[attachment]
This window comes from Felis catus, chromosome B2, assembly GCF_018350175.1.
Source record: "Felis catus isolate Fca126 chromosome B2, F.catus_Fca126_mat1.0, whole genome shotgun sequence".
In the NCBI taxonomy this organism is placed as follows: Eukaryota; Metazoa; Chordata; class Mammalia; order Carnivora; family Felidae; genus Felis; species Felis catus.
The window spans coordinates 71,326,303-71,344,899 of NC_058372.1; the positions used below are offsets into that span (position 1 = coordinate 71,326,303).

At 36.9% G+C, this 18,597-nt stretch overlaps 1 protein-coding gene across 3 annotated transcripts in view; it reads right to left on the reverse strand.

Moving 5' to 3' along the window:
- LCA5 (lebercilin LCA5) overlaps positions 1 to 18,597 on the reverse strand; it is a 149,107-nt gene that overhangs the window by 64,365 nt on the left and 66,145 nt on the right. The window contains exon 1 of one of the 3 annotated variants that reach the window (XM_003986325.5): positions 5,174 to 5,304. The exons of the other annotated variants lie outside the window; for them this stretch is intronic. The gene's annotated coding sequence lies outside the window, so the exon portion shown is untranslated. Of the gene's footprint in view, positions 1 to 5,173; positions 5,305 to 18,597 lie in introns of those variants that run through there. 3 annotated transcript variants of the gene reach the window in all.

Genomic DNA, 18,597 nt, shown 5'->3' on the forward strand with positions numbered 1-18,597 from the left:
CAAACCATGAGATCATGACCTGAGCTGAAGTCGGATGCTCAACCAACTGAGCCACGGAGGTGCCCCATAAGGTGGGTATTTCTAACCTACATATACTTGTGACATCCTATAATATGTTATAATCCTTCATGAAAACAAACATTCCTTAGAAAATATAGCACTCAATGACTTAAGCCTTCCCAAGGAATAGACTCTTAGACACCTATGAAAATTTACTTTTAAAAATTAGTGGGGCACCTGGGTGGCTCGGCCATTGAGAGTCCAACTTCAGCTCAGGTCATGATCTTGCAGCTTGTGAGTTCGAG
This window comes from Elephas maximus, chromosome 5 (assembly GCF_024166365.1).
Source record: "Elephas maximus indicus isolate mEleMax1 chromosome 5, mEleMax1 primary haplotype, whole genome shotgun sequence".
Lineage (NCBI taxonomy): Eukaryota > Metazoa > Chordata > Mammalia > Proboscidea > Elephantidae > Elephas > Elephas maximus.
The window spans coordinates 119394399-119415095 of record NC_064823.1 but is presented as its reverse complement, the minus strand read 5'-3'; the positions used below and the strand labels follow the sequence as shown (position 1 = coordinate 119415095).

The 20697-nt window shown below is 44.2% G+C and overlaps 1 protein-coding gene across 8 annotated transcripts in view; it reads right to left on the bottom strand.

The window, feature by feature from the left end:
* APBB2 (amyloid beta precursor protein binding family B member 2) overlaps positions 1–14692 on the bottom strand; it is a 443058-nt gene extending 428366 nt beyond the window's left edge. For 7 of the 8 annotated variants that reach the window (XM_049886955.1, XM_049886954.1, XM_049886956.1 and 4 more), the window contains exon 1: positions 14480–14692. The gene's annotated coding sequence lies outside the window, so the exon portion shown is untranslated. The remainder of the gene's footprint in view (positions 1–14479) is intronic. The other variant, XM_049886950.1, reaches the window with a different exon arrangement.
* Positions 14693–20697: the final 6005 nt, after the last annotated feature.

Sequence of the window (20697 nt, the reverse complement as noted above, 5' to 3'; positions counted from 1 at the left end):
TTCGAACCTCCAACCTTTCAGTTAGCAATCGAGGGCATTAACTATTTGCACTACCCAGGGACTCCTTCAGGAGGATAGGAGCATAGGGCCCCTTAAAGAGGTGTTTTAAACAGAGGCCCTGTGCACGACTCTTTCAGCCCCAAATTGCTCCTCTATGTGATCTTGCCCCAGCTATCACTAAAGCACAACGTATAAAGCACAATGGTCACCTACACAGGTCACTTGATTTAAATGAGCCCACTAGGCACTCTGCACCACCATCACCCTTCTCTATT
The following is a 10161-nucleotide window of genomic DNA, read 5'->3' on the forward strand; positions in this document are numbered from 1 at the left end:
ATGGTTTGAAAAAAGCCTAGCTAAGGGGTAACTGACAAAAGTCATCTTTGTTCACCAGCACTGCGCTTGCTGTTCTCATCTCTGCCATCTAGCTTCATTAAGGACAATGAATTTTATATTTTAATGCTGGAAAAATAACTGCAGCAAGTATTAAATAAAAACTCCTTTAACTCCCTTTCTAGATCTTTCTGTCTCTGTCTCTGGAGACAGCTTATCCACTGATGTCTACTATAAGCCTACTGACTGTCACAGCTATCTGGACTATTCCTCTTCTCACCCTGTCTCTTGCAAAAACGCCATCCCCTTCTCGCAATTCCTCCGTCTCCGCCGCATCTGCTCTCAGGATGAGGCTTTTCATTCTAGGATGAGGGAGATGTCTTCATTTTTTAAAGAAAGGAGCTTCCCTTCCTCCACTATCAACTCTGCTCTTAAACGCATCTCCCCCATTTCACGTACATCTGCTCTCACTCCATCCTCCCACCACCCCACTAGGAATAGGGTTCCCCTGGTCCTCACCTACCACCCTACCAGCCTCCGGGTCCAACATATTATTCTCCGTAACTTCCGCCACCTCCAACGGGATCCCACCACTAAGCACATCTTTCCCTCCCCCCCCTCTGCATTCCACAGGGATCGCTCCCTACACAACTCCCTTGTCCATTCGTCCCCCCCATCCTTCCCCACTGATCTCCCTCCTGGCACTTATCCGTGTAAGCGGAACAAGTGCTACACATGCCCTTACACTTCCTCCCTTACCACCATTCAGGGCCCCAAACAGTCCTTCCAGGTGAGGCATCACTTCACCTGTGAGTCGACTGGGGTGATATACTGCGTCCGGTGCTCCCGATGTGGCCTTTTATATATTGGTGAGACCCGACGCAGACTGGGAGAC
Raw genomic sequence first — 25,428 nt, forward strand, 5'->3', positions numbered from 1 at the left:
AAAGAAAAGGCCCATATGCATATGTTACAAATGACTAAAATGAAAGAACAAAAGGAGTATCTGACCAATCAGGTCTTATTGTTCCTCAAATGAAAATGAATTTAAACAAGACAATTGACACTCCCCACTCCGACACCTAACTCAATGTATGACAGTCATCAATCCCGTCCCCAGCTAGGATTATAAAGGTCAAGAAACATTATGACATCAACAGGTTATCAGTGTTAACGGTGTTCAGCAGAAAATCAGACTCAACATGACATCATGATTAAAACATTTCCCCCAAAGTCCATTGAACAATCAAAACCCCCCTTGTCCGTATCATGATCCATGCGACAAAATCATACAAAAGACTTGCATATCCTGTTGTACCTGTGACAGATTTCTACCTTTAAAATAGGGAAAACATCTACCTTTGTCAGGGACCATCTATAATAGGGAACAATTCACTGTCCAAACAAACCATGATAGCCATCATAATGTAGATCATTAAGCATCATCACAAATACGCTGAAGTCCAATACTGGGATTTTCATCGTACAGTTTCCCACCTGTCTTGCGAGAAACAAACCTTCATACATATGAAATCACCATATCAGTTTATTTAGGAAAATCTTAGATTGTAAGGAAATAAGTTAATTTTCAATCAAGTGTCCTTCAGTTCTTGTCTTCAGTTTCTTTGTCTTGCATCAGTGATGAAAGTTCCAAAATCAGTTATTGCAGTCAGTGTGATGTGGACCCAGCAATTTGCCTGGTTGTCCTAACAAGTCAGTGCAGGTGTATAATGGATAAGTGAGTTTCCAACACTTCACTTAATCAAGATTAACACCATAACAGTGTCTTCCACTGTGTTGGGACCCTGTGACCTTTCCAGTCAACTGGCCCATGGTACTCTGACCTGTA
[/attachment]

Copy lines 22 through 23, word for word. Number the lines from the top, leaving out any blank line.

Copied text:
Raw genomic sequence first — 25,428 nt, forward strand, 5'->3', positions numbered from 1 at the left:
AAAGAAAAGGCCCATATGCATATGTTACAAATGACTAAAATGAAAGAACAAAAGGAGTATCTGACCAATCAGGTCTTATTGTTCCTCAAATGAAAATGAATTTAAACAAGACAATTGACACTCCCCACTCCGACACCTAACTCAATGTATGACAGTCATCAATCCCGTCCCCAGCTAGGATTATAAAGGTCAAGAAACATTATGACATCAACAGGTTATCAGTGTTAACGGTGTTCAGCAGAAAATCAGACTCAACATGACATCATGATTAAAACATTTCCCCCAAAGTCCATTGAACAATCAAAACCCCCCTTGTCCGTATCATGATCCATGCGACAAAATCATACAAAAGACTTGCATATCCTGTTGTACCTGTGACAGATTTCTACCTTTAAAATAGGGAAAACATCTACCTTTGTCAGGGACCATCTATAATAGGGAACAATTCACTGTCCAAACAAACCATGATAGCCATCATAATGTAGATCATTAAGCATCATCACAAATACGCTGAAGTCCAATACTGGGATTTTCATCGTACAGTTTCCCACCTGTCTTGCGAGAAACAAACCTTCATACATATGAAATCACCATATCAGTTTATTTAGGAAAATCTTAGATTGTAAGGAAATAAGTTAATTTTCAATCAAGTGTCCTTCAGTTCTTGTCTTCAGTTTCTTTGTCTTGCATCAGTGATGAAAGTTCCAAAATCAGTTATTGCAGTCAGTGTGATGTGGACCCAGCAATTTGCCTGGTTGTCCTAACAAGTCAGTGCAGGTGTATAATGGATAAGTGAGTTTCCAACACTTCACTTAATCAAGATTAACACCATAACAGTGTCTTCCACTGTGTTGGGACCCTGTGACCTTTCCAGTCAACTGGCCCATGGTACTCTGACCTGTA